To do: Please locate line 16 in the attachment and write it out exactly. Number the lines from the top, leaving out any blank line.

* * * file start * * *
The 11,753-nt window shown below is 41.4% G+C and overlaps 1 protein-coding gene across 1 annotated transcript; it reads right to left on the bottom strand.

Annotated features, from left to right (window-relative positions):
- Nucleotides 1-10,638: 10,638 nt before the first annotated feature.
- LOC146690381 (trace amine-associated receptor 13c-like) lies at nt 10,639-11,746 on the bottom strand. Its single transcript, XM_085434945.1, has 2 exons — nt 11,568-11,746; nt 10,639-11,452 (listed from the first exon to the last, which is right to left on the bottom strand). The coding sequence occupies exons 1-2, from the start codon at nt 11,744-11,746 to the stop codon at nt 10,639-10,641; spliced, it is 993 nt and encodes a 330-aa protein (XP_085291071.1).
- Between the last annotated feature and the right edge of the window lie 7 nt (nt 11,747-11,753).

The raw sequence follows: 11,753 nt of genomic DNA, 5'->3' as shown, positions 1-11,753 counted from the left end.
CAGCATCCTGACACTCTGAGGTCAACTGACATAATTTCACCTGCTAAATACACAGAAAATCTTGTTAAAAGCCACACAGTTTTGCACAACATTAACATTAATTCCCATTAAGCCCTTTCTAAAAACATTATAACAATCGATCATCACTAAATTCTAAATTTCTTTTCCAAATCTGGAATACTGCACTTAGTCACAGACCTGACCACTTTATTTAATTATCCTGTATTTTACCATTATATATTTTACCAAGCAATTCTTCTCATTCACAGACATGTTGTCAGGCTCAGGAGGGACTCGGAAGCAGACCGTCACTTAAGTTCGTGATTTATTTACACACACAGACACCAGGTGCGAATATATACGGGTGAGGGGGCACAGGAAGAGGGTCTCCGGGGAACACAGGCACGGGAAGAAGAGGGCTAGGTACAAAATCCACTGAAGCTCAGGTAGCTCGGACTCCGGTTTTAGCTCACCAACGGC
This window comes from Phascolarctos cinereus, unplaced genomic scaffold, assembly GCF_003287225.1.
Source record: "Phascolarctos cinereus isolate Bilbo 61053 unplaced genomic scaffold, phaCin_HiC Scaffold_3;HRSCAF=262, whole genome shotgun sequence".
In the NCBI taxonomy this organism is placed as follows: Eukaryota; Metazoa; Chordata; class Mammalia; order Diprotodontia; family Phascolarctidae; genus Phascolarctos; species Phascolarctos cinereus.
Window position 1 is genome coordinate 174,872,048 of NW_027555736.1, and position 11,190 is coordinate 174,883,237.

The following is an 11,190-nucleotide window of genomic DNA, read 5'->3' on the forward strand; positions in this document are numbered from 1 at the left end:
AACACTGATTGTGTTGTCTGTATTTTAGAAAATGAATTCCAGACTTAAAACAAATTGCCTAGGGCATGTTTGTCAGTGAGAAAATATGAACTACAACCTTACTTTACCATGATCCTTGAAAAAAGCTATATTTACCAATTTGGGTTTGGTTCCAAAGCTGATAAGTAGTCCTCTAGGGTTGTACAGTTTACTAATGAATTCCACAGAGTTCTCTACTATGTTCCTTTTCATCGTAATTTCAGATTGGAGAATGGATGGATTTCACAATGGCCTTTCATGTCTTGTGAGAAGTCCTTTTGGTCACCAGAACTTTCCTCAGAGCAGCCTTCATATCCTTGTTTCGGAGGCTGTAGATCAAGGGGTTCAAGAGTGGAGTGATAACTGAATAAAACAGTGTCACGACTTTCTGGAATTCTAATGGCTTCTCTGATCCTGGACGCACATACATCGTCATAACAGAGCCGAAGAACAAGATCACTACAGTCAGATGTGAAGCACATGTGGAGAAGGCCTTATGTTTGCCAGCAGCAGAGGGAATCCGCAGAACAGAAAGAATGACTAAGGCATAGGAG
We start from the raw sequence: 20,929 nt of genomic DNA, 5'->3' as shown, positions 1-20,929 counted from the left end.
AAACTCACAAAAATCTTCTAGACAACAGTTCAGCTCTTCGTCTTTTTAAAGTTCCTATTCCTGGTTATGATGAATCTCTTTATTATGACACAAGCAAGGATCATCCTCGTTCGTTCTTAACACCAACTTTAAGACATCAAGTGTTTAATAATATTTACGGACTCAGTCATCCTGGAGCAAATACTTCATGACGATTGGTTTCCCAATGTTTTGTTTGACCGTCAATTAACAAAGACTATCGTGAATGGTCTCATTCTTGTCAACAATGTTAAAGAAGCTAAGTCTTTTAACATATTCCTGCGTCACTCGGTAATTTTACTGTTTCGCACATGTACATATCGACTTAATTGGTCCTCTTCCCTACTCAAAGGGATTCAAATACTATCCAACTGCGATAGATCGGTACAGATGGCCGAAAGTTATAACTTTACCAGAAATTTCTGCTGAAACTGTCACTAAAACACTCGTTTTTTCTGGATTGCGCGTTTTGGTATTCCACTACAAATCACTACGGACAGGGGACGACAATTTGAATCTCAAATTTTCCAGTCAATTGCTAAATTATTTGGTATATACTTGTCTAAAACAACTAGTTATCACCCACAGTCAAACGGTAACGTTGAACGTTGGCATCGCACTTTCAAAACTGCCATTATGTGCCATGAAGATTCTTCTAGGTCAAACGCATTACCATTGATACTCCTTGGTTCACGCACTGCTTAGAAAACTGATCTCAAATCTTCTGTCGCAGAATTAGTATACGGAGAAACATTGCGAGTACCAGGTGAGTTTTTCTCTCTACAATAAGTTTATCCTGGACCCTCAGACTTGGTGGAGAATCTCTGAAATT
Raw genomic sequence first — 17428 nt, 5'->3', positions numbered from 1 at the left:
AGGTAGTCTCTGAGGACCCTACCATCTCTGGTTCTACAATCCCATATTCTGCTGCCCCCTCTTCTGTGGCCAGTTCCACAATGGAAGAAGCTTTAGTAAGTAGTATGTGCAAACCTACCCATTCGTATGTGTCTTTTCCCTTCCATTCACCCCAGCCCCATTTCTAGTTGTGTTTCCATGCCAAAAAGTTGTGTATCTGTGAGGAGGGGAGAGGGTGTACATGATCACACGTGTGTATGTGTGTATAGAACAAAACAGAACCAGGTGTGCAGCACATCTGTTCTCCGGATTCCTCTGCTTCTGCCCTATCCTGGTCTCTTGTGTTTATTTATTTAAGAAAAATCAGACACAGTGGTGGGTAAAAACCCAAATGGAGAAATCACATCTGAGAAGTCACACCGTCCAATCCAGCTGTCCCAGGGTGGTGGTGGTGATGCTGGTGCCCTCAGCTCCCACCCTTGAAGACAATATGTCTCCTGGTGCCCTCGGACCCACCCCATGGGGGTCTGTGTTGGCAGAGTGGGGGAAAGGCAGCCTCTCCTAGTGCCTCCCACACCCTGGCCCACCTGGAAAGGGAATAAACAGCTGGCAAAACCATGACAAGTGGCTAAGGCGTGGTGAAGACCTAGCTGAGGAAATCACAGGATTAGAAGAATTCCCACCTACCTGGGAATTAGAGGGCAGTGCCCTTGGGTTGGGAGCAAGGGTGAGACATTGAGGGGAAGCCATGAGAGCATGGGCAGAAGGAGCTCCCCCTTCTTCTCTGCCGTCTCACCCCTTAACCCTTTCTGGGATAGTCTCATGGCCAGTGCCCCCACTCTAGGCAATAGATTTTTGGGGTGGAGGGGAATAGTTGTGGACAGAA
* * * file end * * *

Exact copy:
Raw genomic sequence first — 17428 nt, 5'->3', positions numbered from 1 at the left: